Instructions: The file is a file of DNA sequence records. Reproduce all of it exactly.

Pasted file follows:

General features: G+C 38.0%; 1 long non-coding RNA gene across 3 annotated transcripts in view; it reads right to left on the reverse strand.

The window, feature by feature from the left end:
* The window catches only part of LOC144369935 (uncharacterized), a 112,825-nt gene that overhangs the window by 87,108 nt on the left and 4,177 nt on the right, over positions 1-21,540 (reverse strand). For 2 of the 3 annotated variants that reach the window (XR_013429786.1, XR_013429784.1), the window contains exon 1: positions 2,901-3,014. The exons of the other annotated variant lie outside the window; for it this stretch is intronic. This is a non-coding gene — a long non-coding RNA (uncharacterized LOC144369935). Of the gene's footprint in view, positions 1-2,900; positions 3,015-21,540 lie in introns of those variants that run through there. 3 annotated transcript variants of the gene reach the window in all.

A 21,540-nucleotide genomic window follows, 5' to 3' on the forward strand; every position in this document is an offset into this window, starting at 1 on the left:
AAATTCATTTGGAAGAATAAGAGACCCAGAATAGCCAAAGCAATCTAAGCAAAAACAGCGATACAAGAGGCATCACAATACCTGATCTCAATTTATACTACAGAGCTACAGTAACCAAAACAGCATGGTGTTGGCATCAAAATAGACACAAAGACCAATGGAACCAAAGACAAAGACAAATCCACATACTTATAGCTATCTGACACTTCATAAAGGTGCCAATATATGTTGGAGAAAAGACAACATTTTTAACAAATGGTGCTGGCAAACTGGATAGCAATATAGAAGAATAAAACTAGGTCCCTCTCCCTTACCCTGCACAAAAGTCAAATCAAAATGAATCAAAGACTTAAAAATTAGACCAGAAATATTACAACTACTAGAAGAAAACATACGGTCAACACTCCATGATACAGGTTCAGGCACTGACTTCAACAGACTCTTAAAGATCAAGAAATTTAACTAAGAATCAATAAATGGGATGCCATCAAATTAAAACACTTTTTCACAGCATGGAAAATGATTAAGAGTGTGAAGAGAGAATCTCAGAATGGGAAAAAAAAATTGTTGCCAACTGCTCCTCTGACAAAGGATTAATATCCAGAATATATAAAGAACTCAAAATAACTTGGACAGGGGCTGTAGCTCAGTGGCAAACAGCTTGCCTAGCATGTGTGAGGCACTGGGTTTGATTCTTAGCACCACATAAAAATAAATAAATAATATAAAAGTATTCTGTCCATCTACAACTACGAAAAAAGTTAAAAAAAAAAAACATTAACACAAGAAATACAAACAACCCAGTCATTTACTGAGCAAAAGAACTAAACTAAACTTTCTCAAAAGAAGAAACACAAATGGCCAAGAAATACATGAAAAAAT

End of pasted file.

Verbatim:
General features: G+C 38.0%; 1 long non-coding RNA gene across 3 annotated transcripts in view; it reads right to left on the reverse strand.

The window, feature by feature from the left end:
* The window catches only part of LOC144369935 (uncharacterized), a 112,825-nt gene that overhangs the window by 87,108 nt on the left and 4,177 nt on the right, over positions 1-21,540 (reverse strand). For 2 of the 3 annotated variants that reach the window (XR_013429786.1, XR_013429784.1), the window contains exon 1: positions 2,901-3,014. The exons of the other annotated variant lie outside the window; for it this stretch is intronic. This is a non-coding gene — a long non-coding RNA (uncharacterized LOC144369935). Of the gene's footprint in view, positions 1-2,900; positions 3,015-21,540 lie in introns of those variants that run through there. 3 annotated transcript variants of the gene reach the window in all.

A 21,540-nucleotide genomic window follows, 5' to 3' on the forward strand; every position in this document is an offset into this window, starting at 1 on the left:
AAATTCATTTGGAAGAATAAGAGACCCAGAATAGCCAAAGCAATCTAAGCAAAAACAGCGATACAAGAGGCATCACAATACCTGATCTCAATTTATACTACAGAGCTACAGTAACCAAAACAGCATGGTGTTGGCATCAAAATAGACACAAAGACCAATGGAACCAAAGACAAAGACAAATCCACATACTTATAGCTATCTGACACTTCATAAAGGTGCCAATATATGTTGGAGAAAAGACAACATTTTTAACAAATGGTGCTGGCAAACTGGATAGCAATATAGAAGAATAAAACTAGGTCCCTCTCCCTTACCCTGCACAAAAGTCAAATCAAAATGAATCAAAGACTTAAAAATTAGACCAGAAATATTACAACTACTAGAAGAAAACATACGGTCAACACTCCATGATACAGGTTCAGGCACTGACTTCAACAGACTCTTAAAGATCAAGAAATTTAACTAAGAATCAATAAATGGGATGCCATCAAATTAAAACACTTTTTCACAGCATGGAAAATGATTAAGAGTGTGAAGAGAGAATCTCAGAATGGGAAAAAAAAATTGTTGCCAACTGCTCCTCTGACAAAGGATTAATATCCAGAATATATAAAGAACTCAAAATAACTTGGACAGGGGCTGTAGCTCAGTGGCAAACAGCTTGCCTAGCATGTGTGAGGCACTGGGTTTGATTCTTAGCACCACATAAAAATAAATAAATAATATAAAAGTATTCTGTCCATCTACAACTACGAAAAAAGTTAAAAAAAAAAAACATTAACACAAGAAATACAAACAACCCAGTCATTTACTGAGCAAAAGAACTAAACTAAACTTTCTCAAAAGAAGAAACACAAATGGCCAAGAAATACATGAAAAAAT